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Children want to play greater part in divorce process

Research from Resolution discloses thought processes of children experiencing their parents separating

23 November 2015

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Around eight in ten young people said that, despite their feelings at the time, they would have preferred their parents to split up rather than stay together if they were unhappy, a new poll has found.

The findings revealed fresh insights from youngsters aged 14 to 22 about the levels of involvement and amount of information they would like during a divorce.

When asked what advice they would give divorcing parents, one young person said: 'Don't stay together for a child's sake, better to divorce than stay together for another few years and divorce on bad terms.'

Meanwhile, another suggested children 'will certainly be very upset at the time but will often realise, later on, that it was for the best'.

The figures were published by ComRes on behalf of family law organisation Resolution and were released ahead of a parliamentary launch of new advice for divorcing parents.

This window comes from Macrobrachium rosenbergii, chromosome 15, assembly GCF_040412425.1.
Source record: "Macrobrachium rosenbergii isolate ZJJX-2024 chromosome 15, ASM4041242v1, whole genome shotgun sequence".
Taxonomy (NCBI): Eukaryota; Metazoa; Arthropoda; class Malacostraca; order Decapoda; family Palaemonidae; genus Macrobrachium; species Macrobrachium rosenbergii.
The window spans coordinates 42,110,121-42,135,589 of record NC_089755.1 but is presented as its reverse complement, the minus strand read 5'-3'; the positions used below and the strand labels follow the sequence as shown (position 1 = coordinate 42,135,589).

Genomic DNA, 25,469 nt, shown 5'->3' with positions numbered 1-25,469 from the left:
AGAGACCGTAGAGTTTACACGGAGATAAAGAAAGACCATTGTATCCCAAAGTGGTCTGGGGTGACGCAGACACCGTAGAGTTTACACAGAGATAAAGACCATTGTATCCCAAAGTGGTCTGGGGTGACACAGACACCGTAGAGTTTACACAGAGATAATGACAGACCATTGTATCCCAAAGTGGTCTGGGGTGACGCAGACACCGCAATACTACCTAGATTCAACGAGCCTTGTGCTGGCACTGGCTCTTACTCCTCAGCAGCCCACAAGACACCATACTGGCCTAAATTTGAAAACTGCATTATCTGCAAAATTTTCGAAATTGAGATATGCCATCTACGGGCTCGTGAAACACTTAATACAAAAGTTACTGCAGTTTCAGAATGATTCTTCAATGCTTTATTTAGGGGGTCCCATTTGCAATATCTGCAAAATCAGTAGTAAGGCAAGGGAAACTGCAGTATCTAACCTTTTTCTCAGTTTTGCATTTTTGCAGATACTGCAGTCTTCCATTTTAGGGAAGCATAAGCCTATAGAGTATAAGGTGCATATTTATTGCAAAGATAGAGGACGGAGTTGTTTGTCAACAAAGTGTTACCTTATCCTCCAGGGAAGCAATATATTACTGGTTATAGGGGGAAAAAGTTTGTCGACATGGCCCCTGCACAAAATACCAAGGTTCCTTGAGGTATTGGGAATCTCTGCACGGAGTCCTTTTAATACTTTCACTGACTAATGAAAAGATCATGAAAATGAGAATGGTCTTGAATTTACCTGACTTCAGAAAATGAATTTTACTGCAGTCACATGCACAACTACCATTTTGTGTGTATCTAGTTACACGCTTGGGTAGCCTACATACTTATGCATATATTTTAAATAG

Jo Edwards, chair of Resolution, said the new findings showed that children would sooner have their parents divorce rather than remain in an unhappy relationship.

'Being exposed to conflict and uncertainty about the future are what's most damaging for children, not the fact of divorce itself,' she said.

'This means it is essential that parents act responsibly, to shelter their children from adult disagreements and take appropriate action to communicate with their children throughout this process, and make them feel involved in key decisions, such as where they will live after the divorce.'

Edwards continued: 'We should be supporting parents to choose an out-of-court divorce method, such as mediation or collaborative practice. This will help parents to maintain control over the divorce and ensure their children's needs are, and remain, the central focus.'

The research showed that young people want greater involvement in decision making during the divorce process. For example, 62 per cent disagreed with the statement that their parents consulted them when deciding whether to separate or divorce.

Half of those surveyed indicated they did not have any say as to which parent they would live with or where they would live following separation or divorce.

Significantly, 88 per cent were of the opinion that children should not feel like they have to choose between parents.

Further statistics revealed that 47 per cent did not understand what was happening during separation and nearly two in ten felt that the divorce was their fault.

Nearly a third of respondents would have liked their parents to understand and experience what they were going through.

On a positive note, half of young people agreed that their parents put their needs first during divorce.

Matthew Rogers is an editorial assistant at Solicitors Journal

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